Ultimate Frisbee at Cathedral of Praise Church
(Located in North Charleston, South Carolina)

Ultimate Frisbee was played at Cathedral of Praise for years!

Sadly, we're no longer playing Ultimate at Cathedral of Praise.
However, some of us still play regularly at other local locations.

Jerry Blackwell Sports Complex at Gahagan Park Summerville

The closest place to come play Ultimate Frisbee with some of the old gang is at
Gahagan Sports Complex in Summerville, SC. For directions, just click HERE.
Game time is Sunday from 3:00 PM to 6:00 PM on front Sertoma football field.

NOTICE: During Summer, game time for Sunday pickup is moved to 5:00 PM!

Town of Summerville Co-ed Ultimate league practices are 7:00 PM Thursdays.
(Thursdays practices are open to all, but bring both light + dark shirt to play.)

More? Summerville SC Ultimate Pickup or Summerville SC Ultimate League

Thread on designing a Disc Golf Course in Gahagan Park in Summerville SC.

If you cannot quite make it on time, come on out anyhow. The team that's losing may need you!

Ultimate in Ten Simple Rules
(Copyright © 1993 by Ultimate Players Association)

The Field -- A rectangular shape with endzones at each end. A regulation field is 80 yards by 40 yards, with endzones 20 yards deep. (We use plastic cones.)

Initiate Play -- Each point begins with both teams lining up on the front of their respective endzone line. The defense throws ("pulls") the disc to the offense. A regulation game has seven players per team.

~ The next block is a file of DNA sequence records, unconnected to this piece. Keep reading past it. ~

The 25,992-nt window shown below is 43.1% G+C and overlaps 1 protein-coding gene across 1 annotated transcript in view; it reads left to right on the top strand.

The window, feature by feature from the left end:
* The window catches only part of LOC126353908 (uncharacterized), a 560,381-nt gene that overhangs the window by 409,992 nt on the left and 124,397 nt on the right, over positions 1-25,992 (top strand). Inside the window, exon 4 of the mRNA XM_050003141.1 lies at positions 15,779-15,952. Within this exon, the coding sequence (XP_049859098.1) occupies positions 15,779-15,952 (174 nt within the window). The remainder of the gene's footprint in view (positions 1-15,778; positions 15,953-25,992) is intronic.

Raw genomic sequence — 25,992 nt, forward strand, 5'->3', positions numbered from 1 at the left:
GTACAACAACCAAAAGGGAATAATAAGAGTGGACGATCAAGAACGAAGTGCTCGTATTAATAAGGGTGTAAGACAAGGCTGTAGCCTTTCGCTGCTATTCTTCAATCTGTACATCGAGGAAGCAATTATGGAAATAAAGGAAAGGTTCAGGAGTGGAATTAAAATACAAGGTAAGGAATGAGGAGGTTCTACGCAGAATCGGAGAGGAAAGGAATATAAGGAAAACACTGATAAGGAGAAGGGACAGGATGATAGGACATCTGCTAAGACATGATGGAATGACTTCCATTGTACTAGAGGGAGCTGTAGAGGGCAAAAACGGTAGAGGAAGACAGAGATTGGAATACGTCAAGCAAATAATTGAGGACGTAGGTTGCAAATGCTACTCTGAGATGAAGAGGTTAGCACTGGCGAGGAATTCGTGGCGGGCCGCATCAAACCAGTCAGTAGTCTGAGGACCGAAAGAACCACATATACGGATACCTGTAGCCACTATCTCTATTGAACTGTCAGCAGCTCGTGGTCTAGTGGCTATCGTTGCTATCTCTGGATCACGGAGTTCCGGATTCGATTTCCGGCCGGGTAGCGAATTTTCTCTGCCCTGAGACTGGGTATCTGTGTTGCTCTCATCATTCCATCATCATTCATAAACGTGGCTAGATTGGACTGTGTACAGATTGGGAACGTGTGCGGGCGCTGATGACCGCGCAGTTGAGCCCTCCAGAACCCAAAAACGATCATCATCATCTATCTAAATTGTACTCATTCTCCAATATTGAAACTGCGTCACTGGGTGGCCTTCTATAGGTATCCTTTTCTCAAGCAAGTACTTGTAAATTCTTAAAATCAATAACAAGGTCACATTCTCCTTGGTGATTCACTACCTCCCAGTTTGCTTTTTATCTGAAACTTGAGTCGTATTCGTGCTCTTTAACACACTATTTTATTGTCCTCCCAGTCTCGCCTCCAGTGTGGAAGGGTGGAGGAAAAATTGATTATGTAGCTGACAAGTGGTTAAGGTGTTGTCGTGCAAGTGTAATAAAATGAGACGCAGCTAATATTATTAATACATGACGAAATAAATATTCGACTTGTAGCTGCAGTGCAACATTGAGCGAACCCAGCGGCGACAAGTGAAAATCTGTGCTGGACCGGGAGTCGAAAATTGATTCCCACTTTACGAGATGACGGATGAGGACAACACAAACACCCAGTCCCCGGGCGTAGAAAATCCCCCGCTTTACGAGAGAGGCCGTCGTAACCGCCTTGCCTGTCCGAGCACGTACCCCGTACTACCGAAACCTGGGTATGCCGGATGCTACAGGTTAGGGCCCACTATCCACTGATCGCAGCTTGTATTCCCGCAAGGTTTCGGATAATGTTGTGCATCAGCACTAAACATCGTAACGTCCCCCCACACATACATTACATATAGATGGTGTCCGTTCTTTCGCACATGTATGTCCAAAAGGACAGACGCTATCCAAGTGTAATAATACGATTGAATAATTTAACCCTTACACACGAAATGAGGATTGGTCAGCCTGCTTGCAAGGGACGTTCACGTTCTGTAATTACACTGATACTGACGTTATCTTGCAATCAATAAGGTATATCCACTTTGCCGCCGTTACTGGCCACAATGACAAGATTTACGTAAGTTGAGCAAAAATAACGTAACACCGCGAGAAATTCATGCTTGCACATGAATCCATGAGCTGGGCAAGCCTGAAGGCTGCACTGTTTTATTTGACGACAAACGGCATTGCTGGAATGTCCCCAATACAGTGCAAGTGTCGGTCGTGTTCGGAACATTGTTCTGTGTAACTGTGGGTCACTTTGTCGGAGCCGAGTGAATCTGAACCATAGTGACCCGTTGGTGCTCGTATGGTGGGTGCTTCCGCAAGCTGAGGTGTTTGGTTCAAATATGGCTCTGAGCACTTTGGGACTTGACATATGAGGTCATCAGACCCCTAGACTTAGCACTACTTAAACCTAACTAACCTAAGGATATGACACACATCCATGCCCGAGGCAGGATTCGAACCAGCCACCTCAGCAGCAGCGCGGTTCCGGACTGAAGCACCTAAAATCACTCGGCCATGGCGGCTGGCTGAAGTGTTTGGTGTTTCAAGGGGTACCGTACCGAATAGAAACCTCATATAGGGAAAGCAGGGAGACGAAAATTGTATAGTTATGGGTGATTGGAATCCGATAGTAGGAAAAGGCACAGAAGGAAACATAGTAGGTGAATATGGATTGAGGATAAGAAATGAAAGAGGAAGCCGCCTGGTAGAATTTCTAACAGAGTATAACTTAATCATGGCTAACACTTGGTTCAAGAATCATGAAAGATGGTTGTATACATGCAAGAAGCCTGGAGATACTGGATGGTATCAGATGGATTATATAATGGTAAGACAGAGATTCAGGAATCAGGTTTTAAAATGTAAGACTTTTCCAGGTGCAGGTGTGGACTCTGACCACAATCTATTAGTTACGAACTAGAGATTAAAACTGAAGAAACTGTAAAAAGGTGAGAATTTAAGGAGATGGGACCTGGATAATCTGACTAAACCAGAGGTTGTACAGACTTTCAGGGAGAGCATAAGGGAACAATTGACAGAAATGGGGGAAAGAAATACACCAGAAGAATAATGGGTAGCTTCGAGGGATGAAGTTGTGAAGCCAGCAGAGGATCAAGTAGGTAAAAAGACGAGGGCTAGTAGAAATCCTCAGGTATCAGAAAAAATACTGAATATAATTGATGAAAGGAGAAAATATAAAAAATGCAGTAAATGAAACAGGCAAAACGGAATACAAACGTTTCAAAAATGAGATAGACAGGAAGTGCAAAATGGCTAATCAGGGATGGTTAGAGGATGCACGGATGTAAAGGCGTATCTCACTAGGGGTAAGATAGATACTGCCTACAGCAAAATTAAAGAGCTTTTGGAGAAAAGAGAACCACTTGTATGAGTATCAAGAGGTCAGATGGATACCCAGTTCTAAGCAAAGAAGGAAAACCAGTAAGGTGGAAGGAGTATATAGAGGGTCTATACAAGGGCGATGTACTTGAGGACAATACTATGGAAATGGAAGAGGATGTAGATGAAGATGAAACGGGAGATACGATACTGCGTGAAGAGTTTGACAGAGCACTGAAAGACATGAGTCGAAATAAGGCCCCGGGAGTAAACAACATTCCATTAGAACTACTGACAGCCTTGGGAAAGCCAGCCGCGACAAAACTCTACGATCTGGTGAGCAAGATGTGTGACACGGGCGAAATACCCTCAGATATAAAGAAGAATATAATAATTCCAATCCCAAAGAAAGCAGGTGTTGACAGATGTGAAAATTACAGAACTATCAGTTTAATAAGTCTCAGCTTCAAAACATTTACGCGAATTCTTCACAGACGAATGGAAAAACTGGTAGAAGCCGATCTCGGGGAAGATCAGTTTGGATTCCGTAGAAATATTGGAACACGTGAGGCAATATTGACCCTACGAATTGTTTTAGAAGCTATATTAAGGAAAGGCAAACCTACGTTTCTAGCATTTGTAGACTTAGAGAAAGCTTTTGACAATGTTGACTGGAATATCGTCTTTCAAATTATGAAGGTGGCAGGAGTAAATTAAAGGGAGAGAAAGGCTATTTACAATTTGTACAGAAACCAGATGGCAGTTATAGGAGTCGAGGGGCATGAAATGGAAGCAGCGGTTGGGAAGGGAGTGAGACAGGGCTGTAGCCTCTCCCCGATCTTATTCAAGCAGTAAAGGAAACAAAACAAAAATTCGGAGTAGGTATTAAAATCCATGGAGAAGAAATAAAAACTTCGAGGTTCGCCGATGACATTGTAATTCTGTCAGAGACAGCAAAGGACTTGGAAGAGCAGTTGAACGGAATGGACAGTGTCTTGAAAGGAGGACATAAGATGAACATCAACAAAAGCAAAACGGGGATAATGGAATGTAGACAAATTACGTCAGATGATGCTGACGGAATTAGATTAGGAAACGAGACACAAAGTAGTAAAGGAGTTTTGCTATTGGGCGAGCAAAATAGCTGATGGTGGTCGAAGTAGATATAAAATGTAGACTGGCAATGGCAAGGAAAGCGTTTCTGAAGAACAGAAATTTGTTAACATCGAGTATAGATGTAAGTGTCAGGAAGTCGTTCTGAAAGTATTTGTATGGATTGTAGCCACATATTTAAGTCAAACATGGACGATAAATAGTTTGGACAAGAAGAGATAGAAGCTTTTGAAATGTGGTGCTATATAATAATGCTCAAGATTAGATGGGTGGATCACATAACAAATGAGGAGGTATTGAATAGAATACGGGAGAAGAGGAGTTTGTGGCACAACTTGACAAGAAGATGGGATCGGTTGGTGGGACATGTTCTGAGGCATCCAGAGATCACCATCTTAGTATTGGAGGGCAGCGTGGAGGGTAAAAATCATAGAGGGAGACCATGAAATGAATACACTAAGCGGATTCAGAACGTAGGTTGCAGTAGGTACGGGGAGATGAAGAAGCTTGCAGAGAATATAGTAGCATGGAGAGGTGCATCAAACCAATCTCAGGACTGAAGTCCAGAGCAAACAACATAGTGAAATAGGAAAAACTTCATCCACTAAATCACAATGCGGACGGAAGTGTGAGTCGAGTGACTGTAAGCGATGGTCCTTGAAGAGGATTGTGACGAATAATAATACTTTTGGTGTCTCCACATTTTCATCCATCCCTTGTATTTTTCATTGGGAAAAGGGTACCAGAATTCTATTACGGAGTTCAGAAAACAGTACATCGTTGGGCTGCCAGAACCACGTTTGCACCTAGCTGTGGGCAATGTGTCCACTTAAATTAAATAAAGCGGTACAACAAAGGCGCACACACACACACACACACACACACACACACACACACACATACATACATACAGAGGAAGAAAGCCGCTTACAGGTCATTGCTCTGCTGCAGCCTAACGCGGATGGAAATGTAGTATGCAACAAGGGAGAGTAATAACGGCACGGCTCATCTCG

Scoring -- Each time the offense completes a pass in the defense's endzone, the offense scores a point. Play is initiated after each score.

Movement of the Disc -- The disc may be advanced in any direction by completing a pass to a teammate. Players may not run with the disc. The person with the disc ("thrower") has ten seconds to throw the disc. The defender guarding the thrower ("marker") counts out the stall count.

Change of possession -- When a pass in not completed (e.g. out of bounds, drop, block, interception), the defense immediately takes possession of the disc and becomes the offense.

Substitutions -- Players not in the game may replace players in the game after a score and during an injury timeout.

Non-contact -- No physical contact is allowed between players. Picks and screens are also prohibited. A foul occurs when contact is made.

Fouls -- When a player initiates contact on another player a foul occurs. When a foul disrupts possession, the play resumes as if the possession was retained. If the player committing the foul disagrees with the foul call, the play is redone.

Self-Refereeing -- Players are responsible for their own foul and line calls. Players resolve their own disputes.

Spirit of the Game -- Ultimate stresses sportsmanship and fair play. Competitive play is encouraged, but never at the expense of respect between players, adherence to the rules, and the basic joy of play.

More on "Spirit of the game"

The Spirit of the Game is the central governing principle of ultimate. Respect for one's opponent is paramount. In contrast to crybaby sports like soccer and basketball wherein skilled thespians refine the art of fouling and being fouled, the official ultimate rules strictly forbid any action (taunting, intentional fouls) that might be construed as bad sportsmanship.